Some Woopra users see a discrepancy between their stats on Woopra and on Google Analytics. The primary reason for this discrepancy is each service’s reporting method. Woopra is committed to providing the most accurate data by showing you individual visitors and exactly how they're engaging across the omnichannel touchpoints you're tracking.
Woopra shows you exactly who is on your site or application, what they’re doing, and when they leave. Woopra’s reporting is accurate to the second.
Google Analytics reports based on who has been active on your site within the last 5 minutes. That means if a visitor is reading something on your site, watching a video, or idle for more than 5 minutes, Google Analytics won’t report that they’re on your website. It also means that if a visitor left your site within the last 5 minutes, Google Analytics will inaccurately show that they’re still on.
Another cause of this discrepancy is Google Analytics’ use of sampling, which means using a subset of data. Google Analytics often uses sampling for both collecting data and generating reports based on your data. That means that Google Analytics may only be collecting data on some of your visitors and/or only using a portion of that collected data when generating your reports.
Woopra never uses any kind of sampling. Since we report at the individual level, rather than simply aggregating, we always collect your full set of data. You can see the full list of current visitors in the “Live Visitors” tab and the full history of individual visitors in the “Search” tab. Woopra’s analytics reports are generated using this full set of data.
Lastly, some discrepancies exist between Woopra and Google Analytics as a result of the growing tendency for each person to have multiple devices (e.g. mobile, tablet, home computer, work computer etc.) from which they access the same online services.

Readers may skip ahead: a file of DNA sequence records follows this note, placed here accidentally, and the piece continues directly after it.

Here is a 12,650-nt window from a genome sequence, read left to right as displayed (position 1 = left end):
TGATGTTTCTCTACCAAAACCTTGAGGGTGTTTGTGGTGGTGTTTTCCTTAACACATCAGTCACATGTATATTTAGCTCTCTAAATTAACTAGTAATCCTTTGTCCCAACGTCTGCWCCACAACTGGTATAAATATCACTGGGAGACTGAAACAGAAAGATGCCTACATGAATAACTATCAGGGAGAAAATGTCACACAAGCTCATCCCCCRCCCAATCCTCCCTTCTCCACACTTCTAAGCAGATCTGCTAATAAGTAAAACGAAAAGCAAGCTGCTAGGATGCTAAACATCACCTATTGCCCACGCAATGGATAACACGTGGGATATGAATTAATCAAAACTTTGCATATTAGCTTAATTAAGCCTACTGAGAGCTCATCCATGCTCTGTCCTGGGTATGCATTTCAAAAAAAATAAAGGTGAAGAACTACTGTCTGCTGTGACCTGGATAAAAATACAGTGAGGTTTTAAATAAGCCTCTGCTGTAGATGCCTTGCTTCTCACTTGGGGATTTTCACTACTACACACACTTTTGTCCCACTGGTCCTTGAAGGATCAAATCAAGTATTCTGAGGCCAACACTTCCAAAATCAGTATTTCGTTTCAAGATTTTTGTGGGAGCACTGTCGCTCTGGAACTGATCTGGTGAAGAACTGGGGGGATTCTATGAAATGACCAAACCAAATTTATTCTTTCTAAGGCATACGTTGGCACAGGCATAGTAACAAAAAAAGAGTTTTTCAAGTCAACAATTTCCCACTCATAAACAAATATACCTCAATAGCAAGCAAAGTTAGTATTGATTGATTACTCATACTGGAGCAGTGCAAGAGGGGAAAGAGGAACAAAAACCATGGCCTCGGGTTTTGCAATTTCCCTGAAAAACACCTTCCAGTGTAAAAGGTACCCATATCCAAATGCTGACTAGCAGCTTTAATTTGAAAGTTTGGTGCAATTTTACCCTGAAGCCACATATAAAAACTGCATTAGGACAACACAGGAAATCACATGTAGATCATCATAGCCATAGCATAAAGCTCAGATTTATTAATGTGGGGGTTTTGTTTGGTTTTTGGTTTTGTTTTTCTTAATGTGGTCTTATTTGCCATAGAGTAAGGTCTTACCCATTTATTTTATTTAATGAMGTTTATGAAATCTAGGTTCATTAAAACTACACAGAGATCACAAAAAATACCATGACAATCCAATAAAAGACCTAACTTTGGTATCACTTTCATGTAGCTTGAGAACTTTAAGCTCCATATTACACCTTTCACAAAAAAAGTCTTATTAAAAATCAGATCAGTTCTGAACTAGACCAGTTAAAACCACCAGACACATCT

Traditional web analytics, like Google Analytics, are unable to track a user across multiple devices, so a visitor returning to the site from another device is identified as a new visitor, rather than a returning visitor. A part of the discrepancies between Woopra and Google Analytics are often a result of Google Analytics’ inability to track customers across multiple devices.
Woopra is heavily focused on individual level tracking rather than device-based tracking. By capturing user activity across their devices, Woopra offers a rich and accurate narrative of their usage and sees things from the customer’s vantage point. This is especially important for customer-focused organizations, such as SaaS and e-commerce, in order to track user activity accurately across multiple platforms.
For example, you might sign up for service X from your home computer, subsequently use the service’s app on your iPad, and end up upgrading your account from your work computer. You did complete the onboarding process, but traditional web analytics reports get stuck at step 1 (signup) because they can’t identify you as the same person across all those devices. They fail to recognize that you have in fact completed steps 2 and 3 of the customer journey.
Updated 4 months ago